The other bill sponsored by Burzichelli would establish a special dedicated fund in the Department of Law and Public Safety from which awards may be made to provide enhanced incentives for the breeding and development of racehorses in this state.
Specifically, the bill provides for the establishment of a special non-lapsing fund to be known as the New Jersey Standardbred and Thoroughbred Racehorse Incentive Fund within the Department of Law and Public Safety. Under the bill, the fund is required to be maintained and administered by the New Jersey Racing Commission, and any monies deposited into the fund, together with any interest, are required to be awarded, beginning on or before April 1, 2012 and on or before that date each year thereafter, by the commission to provide enhanced incentives for the breeding and development of thoroughbred and standardbred racehorses in this state.
“A strong horse racing industry will follow a strong breeding program,” Burzichelli said. “New Jersey is already one of the leading horse breeding states in the nation, but a fund like this will only help ensure a stronger industry moving forward. That will create jobs and economic growth that will benefit everyone.”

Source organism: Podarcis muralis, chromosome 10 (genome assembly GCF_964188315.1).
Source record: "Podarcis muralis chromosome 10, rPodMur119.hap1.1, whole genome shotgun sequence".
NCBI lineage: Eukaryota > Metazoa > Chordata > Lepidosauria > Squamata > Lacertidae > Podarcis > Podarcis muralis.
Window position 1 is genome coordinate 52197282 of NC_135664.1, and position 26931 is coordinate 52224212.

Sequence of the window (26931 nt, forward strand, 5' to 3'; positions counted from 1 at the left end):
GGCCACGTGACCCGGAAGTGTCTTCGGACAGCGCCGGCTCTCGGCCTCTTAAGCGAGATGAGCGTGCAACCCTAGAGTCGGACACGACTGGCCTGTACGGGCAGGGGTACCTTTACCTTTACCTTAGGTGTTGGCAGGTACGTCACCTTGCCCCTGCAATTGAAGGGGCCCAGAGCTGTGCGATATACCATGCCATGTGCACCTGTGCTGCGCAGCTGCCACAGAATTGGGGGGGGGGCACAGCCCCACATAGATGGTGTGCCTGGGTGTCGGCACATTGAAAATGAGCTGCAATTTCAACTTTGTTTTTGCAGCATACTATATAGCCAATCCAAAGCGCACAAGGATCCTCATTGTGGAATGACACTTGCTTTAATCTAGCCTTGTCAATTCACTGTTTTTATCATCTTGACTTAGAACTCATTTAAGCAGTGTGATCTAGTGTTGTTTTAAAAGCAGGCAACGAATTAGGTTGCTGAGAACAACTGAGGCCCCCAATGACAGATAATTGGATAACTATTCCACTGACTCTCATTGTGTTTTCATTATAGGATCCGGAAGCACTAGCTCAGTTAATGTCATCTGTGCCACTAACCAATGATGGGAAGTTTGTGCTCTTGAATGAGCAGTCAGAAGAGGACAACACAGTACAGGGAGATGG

The final bill (A-3581) would establish the Atlantic City Tourism District, broaden the powers and duties of Casino Reinvestment Development Authority and transfer the Atlantic City Convention and Visitors Authority and its functions to the CRDA.
“This is an effort to try something new to ensure a friendly, clean and safe casino district that will feature smart redevelopment and in and of itself promote Atlantic City and its offerings,” said Caputo (D-Essex), who is also sponsoring legislation (AJR-65) to explore bringing gaming to Bergen County. “I continue to insist that northern New Jersey be included in discussion about the future of gaming in our state, but I also am a big proponent of a strong Atlantic City and the benefits it brings to our economy.”
The tourism district would be an area in which the CRDA would have authority to impose land use regulations, implement a tourism district master plan promoting cleanliness, commercial development and safety, undertake redevelopment projects and institute public safety infrastructure improvements.
The tourism district would encompass the casinos, casino hotels, the area encompassing the Atlantic City Special Improvement District, any property under the ownership or control of the CRDA, any property under the ownership or control of the Atlantic City Convention and Visitors Authority, property within Atlantic City that is under the ownership or control of the New Jersey Sports and Exposition Authority prior to the transfer of the ACCVA to the CRDA, any part of the property consisting of the Atlantic City convention center project, including the Atlantic City Convention Center and Boardwalk Hall, and any specified parts of Atlantic City which the CRDA finds by resolution to be an area in which the majority of entities are engaged primarily in the tourism trade.
Under the bill, the CRDA is given extensive powers to redevelop and manage the tourism district.